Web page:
Vance & Hines Racing: Mike Romine is Doug Vancil’s crew chief. Mike has been burning nitromethane since 1985 and building and racing fuel Harleys ever since. His brother, Jack Romine, is the crew chief for Beau Layne. Jack picked up the nitro-bug shortly after Mike did, and together over the last 34 years they have won and set many records with various motorcycle drag racing sanctions. Mike and Jack Romine have raced Top Fuel Harley motorcycles for decades and won many championships before their current role as crew chiefs.

Rickey House Racing– “I started racing Nitro Harleys in 2006, I started off in the Pro Dragster class back then. I still call most of the shots on my own tune-up, but I never hesitate to confer with Mark Morgan.” Mark began racing with nitro Harleys in 1984. His many years of working with Ray Price Racing was an education new guys just can’t get today.

Bob Malloy Racing– Bobby started motorcycle drag racing involvement with nitromethane in 1981. He’s had the great grace to have wrenched and raced with Elmer Trett and Steve Stordeur, who used to work for Elmer. Yet despite his extensive CH3NO2 experience, he refers his tune-up to Wayne Morris, who is a blown-alcohol, car racer from the four-wheel side of the pit area. Wayne has worked with nitro as well as the supercharged alcohol cars since 2004. Considering Bobby Malloy has gone 6.14 @ 228 MPH, together they have made some great decisions in the tune-up of their direct drive Top Fuel Harley.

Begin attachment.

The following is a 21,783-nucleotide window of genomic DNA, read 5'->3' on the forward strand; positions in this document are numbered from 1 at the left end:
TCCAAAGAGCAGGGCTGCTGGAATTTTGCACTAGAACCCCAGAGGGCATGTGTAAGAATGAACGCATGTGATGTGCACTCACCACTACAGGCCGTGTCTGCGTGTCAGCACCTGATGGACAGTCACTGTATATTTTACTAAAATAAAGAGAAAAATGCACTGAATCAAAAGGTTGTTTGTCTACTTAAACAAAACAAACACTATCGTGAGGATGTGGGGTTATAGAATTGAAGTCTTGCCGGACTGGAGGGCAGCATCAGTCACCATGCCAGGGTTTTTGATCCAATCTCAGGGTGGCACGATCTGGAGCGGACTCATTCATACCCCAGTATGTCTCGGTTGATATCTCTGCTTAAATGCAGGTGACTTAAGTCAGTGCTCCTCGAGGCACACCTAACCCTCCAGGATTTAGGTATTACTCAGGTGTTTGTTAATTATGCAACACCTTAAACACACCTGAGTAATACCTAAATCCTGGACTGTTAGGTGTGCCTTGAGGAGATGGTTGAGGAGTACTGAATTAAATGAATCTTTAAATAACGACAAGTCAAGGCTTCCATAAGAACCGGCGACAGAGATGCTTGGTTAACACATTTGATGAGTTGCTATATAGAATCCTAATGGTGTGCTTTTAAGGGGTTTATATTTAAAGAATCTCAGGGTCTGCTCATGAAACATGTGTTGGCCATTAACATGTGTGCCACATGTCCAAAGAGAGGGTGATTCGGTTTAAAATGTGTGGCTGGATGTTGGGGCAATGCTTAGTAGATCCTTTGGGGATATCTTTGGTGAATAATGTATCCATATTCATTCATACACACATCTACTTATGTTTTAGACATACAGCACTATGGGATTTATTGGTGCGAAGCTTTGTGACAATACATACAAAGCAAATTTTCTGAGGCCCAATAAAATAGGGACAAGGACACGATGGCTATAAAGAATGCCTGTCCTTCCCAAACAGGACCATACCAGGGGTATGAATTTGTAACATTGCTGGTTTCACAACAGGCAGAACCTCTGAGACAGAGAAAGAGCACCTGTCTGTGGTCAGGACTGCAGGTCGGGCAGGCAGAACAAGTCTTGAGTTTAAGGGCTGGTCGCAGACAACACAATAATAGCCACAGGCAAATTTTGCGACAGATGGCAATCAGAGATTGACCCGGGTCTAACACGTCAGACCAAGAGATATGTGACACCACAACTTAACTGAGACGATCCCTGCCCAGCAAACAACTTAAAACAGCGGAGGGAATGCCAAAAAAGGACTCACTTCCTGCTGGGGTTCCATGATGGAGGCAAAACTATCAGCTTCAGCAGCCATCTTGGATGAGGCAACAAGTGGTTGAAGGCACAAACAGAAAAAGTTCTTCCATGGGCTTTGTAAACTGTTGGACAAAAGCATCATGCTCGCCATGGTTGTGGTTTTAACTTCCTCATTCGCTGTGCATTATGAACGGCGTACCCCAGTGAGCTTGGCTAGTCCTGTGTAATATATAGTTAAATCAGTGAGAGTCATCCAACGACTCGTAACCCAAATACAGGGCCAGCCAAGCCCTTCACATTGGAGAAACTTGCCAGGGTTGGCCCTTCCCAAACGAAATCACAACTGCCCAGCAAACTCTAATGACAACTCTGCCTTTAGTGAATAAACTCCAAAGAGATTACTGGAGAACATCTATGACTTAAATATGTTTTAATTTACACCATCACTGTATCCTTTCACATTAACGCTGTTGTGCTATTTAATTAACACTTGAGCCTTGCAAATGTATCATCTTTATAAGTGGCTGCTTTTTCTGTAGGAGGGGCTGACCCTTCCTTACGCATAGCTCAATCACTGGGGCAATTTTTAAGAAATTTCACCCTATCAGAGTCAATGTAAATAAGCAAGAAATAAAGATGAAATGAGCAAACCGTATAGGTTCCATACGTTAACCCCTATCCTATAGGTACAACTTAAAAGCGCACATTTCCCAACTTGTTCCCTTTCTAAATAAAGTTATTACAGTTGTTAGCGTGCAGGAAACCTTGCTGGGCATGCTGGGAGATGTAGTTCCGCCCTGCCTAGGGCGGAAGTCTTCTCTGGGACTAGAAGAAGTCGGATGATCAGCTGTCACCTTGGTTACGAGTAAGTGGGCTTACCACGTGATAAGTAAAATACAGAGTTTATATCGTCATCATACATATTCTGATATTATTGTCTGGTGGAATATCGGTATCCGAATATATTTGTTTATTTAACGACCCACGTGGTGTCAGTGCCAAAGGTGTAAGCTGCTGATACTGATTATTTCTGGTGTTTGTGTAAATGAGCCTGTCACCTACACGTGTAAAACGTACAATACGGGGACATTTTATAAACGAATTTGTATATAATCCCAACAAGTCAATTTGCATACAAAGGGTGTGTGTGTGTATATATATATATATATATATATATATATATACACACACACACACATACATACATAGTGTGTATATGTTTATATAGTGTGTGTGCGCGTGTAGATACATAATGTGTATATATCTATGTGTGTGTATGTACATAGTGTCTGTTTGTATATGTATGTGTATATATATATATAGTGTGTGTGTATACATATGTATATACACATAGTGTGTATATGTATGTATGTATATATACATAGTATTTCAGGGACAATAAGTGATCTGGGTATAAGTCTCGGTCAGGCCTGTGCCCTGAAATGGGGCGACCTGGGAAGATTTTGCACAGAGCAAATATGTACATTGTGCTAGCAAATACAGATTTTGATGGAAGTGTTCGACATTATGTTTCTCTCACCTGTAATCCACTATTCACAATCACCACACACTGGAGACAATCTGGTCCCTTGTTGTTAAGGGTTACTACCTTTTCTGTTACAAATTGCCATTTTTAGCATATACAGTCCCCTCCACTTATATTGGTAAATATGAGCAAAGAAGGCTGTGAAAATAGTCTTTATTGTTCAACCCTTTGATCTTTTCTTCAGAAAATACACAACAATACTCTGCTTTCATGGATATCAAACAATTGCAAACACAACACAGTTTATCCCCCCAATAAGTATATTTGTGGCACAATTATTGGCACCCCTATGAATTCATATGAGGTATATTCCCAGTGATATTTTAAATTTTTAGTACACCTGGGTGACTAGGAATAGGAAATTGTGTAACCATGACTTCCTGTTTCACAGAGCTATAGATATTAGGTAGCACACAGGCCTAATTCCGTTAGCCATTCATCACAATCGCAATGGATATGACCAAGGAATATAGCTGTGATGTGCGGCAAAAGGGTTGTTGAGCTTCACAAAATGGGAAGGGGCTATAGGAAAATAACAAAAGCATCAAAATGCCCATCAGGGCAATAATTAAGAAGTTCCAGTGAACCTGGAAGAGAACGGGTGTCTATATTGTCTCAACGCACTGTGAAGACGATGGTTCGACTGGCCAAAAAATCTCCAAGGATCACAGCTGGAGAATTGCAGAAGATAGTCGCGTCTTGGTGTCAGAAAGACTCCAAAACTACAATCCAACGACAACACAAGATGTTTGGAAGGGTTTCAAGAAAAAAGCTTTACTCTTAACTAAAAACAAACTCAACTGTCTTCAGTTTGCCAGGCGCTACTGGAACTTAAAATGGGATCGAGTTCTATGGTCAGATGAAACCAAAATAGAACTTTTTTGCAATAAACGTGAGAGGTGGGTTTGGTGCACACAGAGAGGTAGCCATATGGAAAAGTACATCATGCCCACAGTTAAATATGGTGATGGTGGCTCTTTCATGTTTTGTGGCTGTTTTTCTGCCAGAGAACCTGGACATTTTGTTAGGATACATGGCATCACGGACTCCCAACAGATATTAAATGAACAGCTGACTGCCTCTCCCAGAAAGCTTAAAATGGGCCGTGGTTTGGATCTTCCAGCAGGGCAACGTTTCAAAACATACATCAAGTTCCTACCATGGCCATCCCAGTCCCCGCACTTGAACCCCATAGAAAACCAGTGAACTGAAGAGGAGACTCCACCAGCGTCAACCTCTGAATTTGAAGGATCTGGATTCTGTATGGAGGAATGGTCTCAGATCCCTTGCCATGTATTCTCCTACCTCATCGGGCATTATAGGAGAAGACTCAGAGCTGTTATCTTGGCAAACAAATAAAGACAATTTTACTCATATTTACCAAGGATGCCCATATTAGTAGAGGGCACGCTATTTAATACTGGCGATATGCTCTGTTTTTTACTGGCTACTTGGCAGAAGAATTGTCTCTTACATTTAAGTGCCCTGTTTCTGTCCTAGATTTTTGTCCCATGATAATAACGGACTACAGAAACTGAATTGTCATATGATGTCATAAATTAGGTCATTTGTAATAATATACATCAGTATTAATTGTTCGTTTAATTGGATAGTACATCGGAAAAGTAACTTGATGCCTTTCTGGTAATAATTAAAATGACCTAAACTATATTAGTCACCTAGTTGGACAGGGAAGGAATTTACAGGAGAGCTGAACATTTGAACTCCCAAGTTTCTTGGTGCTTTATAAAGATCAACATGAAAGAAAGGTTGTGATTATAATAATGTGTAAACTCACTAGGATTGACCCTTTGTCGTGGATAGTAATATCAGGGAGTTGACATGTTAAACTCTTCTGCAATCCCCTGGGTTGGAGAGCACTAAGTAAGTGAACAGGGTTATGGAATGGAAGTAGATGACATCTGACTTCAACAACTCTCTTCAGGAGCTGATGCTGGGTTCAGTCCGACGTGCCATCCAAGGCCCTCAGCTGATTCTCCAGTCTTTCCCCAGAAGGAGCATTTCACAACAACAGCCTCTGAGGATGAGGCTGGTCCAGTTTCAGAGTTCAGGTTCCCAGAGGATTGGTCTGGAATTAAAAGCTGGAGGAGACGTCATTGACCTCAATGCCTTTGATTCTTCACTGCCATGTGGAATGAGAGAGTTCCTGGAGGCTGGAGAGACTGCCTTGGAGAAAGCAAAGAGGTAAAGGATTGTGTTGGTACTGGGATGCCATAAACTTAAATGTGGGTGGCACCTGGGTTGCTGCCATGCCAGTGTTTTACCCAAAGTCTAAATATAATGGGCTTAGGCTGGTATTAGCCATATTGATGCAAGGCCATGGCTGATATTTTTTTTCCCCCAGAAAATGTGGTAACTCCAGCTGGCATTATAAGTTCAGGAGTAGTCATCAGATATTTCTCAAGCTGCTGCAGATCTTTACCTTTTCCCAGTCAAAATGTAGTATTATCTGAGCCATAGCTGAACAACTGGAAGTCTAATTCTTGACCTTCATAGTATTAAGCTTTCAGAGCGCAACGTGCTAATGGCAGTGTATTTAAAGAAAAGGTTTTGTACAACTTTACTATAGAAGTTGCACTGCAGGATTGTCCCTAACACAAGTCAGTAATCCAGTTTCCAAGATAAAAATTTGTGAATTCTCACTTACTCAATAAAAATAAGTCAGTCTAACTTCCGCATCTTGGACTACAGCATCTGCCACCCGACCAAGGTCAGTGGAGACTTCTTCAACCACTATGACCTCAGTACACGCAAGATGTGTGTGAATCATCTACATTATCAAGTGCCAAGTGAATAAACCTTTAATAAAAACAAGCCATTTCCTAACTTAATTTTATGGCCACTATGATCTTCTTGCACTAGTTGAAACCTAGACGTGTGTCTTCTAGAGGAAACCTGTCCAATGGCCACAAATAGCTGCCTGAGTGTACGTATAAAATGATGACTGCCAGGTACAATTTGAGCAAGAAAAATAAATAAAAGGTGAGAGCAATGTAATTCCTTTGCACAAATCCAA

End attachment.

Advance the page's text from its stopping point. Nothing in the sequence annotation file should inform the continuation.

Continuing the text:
John “Red” Rhea, PTS Racing – John started motorcycle drag racing in the 1970’s and “After being at Bowling Green, 1978, that’s it, I was hooked, I started racing with nitromethane by 1980.” Johnny “Red” Rhea tuned old style, by reading spark plugs by the seat of the pants for decades. Only in the last few years has John moved into using a RacePak data logger system and he still tunes largely by ear and instinct. John has had great success with various drivers but is still looking for just the right nitro TFH pilot.

Tak Shigematsu – Don Johnson, AKA “DJ” the crew chief for Tak Shigematsu, has been burning nitro in drag bikes since 1985. His work with Tak has become legendary. In 2017 at the Man Cup World Finals, when Tak ran a 6.02 pass that had to be aborted at 1,000’ after his handlebars broke, they were on the pass of a lifetime with Tak’s bike, which DJ built from the frame rails up. The bike launched with a 1.04 short time and clocked in with a 3.88 @ 195 MPH in the eighth. The bike was on a 5.80-ish pass when the handlebars broke in two. DJ spent close to twenty years racing with his fellow NJ M/C drag racing Hall of Famer, Larry “Drums” Brancaccio. Together Drums and DJ barnstormed the east coast for two decades. DJ, also known as the “Nitro Santa” for his signature white beard, is one of the most respected TFH tuners in the sport today.